Still late, but I am determined to see this through. This reflection was actually very useful for me as I thought about a reading I essentially hear every year but somehow stopped listening to. And, once I got rolling, it turned out longer than I was expecting. Belatedly, a very blessed and Spirit filled Lent to all the readers of Vox Nova.
Today is the first Sunday of Lent, and with it we begin our our journey to Easter. The forty days of Lent are symbolic of the forty days Jesus spent in the desert. This number, in turn, was intended to symbolize the forty years that the Israelites wandered in the desert after the Exodus from Egypt: a time of waiting before God brought them to the promised land.
The reading today, from Luke, occurs just after the baptism of Jesus by John the Baptist, and before the beginning of his public ministry, which this year we marked by reading the story of the wedding feast at Cana. With this period of prayer and fasting, Jesus prepares himself for his public ministry. Strengthened by it, he is able to go into his home town Nazareth and proclaim the fulfillment of the Old Testament prophecies: “The Spirit of the Lord is upon me, because he has anointed me to bring glad tidings to the poor.”
Central to today’s readings, however, is the temptation of Jesus by the devil. Three times, the devil tempts him, saying: “If you are the Son of God….” We are all familiar with these temptations: turn stones into bread and relieve your hunger; worship me and receive dominion over all the kingdoms of the world; cast yourself down from the roof of the temple and be rescued by angels. And we know that each time Jesus rebukes the devil with scripture.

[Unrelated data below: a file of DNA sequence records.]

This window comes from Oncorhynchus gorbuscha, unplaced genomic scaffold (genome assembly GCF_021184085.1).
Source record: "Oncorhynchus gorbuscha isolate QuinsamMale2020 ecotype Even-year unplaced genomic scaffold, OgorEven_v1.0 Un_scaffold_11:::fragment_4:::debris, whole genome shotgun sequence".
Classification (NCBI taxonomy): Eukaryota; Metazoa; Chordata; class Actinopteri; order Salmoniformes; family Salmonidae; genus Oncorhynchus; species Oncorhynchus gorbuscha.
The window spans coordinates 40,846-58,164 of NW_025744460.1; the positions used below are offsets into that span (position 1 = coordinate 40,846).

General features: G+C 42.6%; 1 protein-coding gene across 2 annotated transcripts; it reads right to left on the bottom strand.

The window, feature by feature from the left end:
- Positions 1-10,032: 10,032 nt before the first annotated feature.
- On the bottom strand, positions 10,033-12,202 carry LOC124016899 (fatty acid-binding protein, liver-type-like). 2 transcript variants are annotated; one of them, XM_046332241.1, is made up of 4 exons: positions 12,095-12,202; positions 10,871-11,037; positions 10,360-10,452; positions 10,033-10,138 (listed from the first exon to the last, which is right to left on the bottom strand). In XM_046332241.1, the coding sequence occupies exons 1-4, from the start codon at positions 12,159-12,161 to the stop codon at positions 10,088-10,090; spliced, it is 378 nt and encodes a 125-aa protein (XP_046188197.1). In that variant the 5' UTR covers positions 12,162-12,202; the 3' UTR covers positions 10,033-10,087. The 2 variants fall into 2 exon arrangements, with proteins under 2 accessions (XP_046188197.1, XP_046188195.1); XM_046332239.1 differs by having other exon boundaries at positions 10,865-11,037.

To fully understand this passage, however, we need to explore the last sentence: “When the devil had finished every temptation, he departed from him for a time.” Unlike Matthew and Mark, Luke adds that the devil left Jesus “for a time.” He would return. Though the devil is not explicitly mentioned, Jesus faced temptation repeatedly throughout his public ministry, up to the last painful hours hanging on the cross. And these temptations are variations on those Luke shows the devil using in the desert.
“If you are the Son of God, turn these stones into bread.” Here the temptation is to use his divine power for his own benefit, or the immediate benefit of others. As Jesus preached in Galilee and Judea, wandering from town to town, he lived a life of precarity, if not poverty: “the son of Man has nowhere to lay his head.” He was dependent on the generosity of others. Sometimes he was a dinner guest at the homes of wealthy followers; other times he was supported by donations from Mary Magdalene and the other women who followed him. But how often did he and his disciples go hungry? He would have been tempted to ease their hunger with a miracle, to use his power for worldly comfort. And then, at the end, hanging from the cross in the hot desert sun, he could have satisfied his own thirst, with cool water, or turned the vinegar he was offered into sweet wine.
“Worship me and I will give you dominion over all the kingdoms of the world.” Jesus proclaimed himself the messiah: he knew he was the promised king who would restore Israel. He also knew that in the fullness of time all the kingdoms of the world would be put beneath his feet. He would have been tempted to act on this knowledge. This temptation came from both his supporters as well as his detractors. The mother of James and John comes to him and asks, “Promise that my sons will sit one at your right hand and the other at your left when you come into your kingdom.” He could have grant this immediately if he became the kind of king his followers imagined. Then, in his final hours, Pilate asks him, “Are you a king?” Tired, abandoned, abused, Jesus could have answered, “Yes, I am a king” and then manifested his royal power, summoning “twelve legions of angels” to his defense.